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EDITOR’S NOTE - PLO leader Yasser Arafat’s accord w

September 10, 1993

EDITOR’S NOTE - PLO leader Yasser Arafat’s accord with Israel is favored by some Palestinian guerrillas but bitterly opposed by others. What follows is the story of one veteran fighter who, shocked by the peace plan, has turned against his longtime leader.

Undated (AP) _ By DONNA ABU-NASR Associated Press Writer

SIDON, Lebanon (AP) - Inspired by a man he had never met, Munir Makdah left school at age 10 to fight for a land he had never seen.

In the next 23 years, this Palestinian refugee grew from child guerrilla to military commander of all the fighting men in Lebanon loyal to his boyhood idol, Palestine Liberation Organization chairman Yasser Arafat.

But the pride that came from serving Arafat turned to shock, then bitterness, when he learned Arafat was concluding a deal with the Israelis that calls for only limited self-rule and that over only a small part of his beloved Palestine.

Two weeks ago, Makdah publicly called for Arafat’s resignation. Since then, Arafat and Israeli Prime Minister Yitzhak Rabin have exchanged letters of recognition, and the PLO has renounced terrorism and acknowledged Israel’s right to exist in peace and security.

″It seems that Abu Ammar has forgotten what he taught us,″ Makdah said, using Arafat’s guerrilla name. ″But although he has deviated from the true path, we will continue armed struggle as if no agreements have been made until all our lands are liberated.″

The Palestinian-Israeli autonomy agreement calls for limited Palestinian self-rule in the Israeli-occupied Gaza Strip and Jericho before the question of the rest of the West Bank and Jerusalem, all captured by Israel in 1967, is taken up.

The agreement has no provision for the old Palestinian-populated areas in Israel itself, like the Makdah family’s mountain village of Ghabsiyyeh near Acre.

The deal has angered many of the 317,000 Palestinians in Lebanon’s 13 refugee camps. Most belong to families that fled Palestine in 1948 at the outbreak of the first Arab-Israeli war, which created the modern Jewish state.

Arab leaders then said their armies would push the Israelis out of Palestine in 15 days. Instead, millions of Palestinians ended up in shantytown camps like Sidon’s Ein el-Hilweh, where Makdah’s grandfather, Khalil, his wife and eight children settled.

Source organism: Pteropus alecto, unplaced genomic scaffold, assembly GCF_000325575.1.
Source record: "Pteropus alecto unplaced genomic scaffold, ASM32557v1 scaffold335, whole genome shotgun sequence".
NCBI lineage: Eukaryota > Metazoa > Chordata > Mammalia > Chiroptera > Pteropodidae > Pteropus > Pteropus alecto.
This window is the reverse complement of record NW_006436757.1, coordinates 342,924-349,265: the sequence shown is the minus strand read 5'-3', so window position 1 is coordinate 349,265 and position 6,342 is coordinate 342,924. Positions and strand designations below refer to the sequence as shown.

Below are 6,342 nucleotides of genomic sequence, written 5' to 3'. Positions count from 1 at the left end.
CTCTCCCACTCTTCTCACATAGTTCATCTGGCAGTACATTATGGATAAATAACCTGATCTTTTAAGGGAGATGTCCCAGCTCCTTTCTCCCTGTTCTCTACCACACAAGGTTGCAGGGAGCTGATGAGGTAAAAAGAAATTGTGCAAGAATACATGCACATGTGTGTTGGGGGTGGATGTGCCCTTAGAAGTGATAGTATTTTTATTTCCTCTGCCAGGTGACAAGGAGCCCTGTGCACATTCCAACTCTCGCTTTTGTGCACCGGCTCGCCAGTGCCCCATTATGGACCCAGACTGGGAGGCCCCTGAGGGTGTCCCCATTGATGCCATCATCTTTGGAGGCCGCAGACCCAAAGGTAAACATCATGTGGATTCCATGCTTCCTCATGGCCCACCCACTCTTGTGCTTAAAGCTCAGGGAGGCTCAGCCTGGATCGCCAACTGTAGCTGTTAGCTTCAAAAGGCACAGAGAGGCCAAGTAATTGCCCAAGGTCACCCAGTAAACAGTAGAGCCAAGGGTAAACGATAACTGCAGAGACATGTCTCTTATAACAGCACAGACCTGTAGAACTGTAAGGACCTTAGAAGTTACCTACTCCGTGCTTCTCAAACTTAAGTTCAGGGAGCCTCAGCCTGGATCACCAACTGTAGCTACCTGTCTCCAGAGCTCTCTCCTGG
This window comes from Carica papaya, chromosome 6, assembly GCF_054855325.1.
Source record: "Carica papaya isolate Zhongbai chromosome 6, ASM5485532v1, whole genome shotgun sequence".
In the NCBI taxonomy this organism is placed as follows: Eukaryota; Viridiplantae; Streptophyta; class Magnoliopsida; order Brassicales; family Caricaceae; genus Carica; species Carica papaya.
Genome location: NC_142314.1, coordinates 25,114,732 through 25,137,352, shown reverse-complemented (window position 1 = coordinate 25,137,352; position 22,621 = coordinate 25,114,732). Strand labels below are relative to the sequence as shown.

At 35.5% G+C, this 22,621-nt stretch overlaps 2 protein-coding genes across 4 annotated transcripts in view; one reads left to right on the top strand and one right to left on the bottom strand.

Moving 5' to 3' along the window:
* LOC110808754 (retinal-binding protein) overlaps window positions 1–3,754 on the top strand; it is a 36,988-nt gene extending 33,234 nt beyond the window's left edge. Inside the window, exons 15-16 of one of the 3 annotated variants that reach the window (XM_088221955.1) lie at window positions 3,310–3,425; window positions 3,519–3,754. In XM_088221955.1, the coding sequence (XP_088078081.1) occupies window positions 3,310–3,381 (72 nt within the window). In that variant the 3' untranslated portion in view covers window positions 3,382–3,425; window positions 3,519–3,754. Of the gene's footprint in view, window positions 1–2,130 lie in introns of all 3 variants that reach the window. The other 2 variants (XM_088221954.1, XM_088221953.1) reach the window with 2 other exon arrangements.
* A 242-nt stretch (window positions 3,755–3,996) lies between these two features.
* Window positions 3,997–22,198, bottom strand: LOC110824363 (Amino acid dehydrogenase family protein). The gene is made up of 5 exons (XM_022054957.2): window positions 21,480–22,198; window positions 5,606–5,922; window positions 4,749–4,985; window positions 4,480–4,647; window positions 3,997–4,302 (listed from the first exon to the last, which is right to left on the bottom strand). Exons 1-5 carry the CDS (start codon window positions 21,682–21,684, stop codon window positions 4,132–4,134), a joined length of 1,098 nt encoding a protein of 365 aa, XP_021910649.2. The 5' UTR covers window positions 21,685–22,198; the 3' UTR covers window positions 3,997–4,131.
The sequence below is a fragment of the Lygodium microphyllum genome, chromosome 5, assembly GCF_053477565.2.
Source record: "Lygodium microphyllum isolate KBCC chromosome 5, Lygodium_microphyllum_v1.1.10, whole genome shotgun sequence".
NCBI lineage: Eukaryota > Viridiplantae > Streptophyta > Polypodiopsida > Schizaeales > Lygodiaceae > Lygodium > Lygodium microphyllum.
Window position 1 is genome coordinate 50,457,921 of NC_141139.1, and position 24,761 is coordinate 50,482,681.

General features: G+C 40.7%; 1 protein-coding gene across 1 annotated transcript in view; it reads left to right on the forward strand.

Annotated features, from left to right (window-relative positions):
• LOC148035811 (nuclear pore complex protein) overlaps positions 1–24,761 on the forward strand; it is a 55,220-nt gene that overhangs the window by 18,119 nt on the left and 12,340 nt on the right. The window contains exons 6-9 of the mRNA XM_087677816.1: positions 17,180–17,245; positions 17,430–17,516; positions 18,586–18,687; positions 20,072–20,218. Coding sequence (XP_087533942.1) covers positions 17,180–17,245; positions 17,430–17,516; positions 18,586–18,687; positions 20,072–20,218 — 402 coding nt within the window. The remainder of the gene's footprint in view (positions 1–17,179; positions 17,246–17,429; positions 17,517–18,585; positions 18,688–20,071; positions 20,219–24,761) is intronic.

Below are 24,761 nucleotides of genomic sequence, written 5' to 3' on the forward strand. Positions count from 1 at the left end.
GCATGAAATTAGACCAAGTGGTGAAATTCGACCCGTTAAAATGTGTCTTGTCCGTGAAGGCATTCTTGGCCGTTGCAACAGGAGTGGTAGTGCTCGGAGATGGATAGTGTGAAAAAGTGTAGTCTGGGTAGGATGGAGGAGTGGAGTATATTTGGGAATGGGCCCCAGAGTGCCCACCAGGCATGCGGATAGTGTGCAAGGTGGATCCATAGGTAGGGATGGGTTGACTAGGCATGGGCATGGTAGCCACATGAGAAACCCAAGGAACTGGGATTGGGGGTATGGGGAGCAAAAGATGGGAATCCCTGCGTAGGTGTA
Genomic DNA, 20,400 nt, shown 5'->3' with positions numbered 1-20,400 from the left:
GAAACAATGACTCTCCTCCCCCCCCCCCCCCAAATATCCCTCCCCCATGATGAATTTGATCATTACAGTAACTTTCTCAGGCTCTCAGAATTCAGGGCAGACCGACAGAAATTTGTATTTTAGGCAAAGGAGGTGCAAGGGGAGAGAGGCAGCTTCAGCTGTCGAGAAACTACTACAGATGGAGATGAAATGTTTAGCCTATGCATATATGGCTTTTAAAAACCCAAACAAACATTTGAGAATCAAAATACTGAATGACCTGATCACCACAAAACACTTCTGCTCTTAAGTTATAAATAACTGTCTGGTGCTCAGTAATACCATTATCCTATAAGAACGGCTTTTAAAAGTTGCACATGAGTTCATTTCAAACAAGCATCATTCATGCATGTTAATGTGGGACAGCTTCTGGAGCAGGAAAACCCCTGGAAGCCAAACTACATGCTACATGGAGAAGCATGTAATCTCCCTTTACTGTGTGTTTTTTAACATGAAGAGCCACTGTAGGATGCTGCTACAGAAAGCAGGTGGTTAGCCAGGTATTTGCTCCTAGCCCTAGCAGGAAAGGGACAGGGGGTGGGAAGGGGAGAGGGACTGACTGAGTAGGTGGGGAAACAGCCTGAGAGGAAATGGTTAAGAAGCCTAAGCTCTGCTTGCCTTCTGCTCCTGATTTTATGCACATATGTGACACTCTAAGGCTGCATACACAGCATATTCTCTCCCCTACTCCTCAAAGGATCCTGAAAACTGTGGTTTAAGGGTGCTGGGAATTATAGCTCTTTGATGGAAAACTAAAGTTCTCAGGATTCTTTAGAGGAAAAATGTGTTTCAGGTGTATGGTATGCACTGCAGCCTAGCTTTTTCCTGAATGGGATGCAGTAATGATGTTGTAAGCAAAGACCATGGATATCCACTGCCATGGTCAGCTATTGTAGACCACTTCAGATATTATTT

Khalil Makdah, then a 25-year-old milkman, left Ghabsiyyeh with the three possessions he cherished most: his Palestinian identity card, the key to his house, and documents issued by the British in the 1940s for Palestine that included tax receipts and deeds for his home.

So sure was the family of their imminent return that Hadiyyah Ward - Khalil Makdah’s second wife whom he married in Lebanon - recalls her father, Mustafa, saving the seeds of Lebanese watermelons and tomatoes in jars to plant when they returned to Palestine.

Two years later, he threw the seeds away.

″Our parents thought they were going to Lebanon on a picnic,″ said Hadiyyah, a heavy-set woman with a shy smile, as she adjusted her blue scarf. ″We thought we would be pampered and spoiled by our hosts. Instead, we got camps, tragedy and pain.″

Khalil Makdah lost his house key and identity card. But the documents, yellowed and crumbling, have survived 45 years.

Makdah, now 70, hides them in a small cabinet next to his bed. He keeps the key to the cabinet, wrapped in newspaper, in his pillow case.

″Every time a child is born, I calculate how much he will inherit,″ said Makdah, a tall, slighting stooping man with white hair and 18 children and 109 grandchildren. Two of his children were killed and three wounded while fighting Lebanese militias in the 1980s.

″But after this treacherous agreement, I wonder whether anyone of my family will ever see our land in Palestine,″ he said. ″I gave Yasser Arafat two martyrs. What did I get in return?″

The Makdahs heard from travelers that the family house in Ghabsiyyeh and their four shops in nearby Manshiyyeh were destroyed in the 1948 fighting, but the 45 olive trees and eight acres of land are intact. They’re unsure who tends them now.

Munir Makdah, disillusioned commander of Arafat’s Fatah guerrillas in Lebanon, refuses to consider the family property a ″phantom inheritance.″

″We will take it back, in 10, 50 or 100 years,″ the bearded 33-year-old said, sitting under an inscription of the Koran, Islam’s holy book, at a Fatah office in Ein el-Hilweh.

His first mission as a boy fighter was learning to fire mortars across the Lebanese border at Israeli settlements.

″We were Fedayeen (men of sacrifice) then, fighting to regain all of Palestine,″ Makdah said, his brown eyes shining with pride.

″Palestine is my land. Whenever I slipped into Israel to carry out operations there, I found it hard to leave. I couldn’t believe I was in Palestine,″ said Makdah.

He declined to give details of these operations, except to say that he once reached Nahariya, a coastal town 5 1/2 miles south of the Lebanese border.

Makdah said he has already set his five children, aged 1 to 9, on the path he has followed.

″I give them hand grenades and revolvers to play with so they will get attached to the revolution,″ he said. ″They love it.″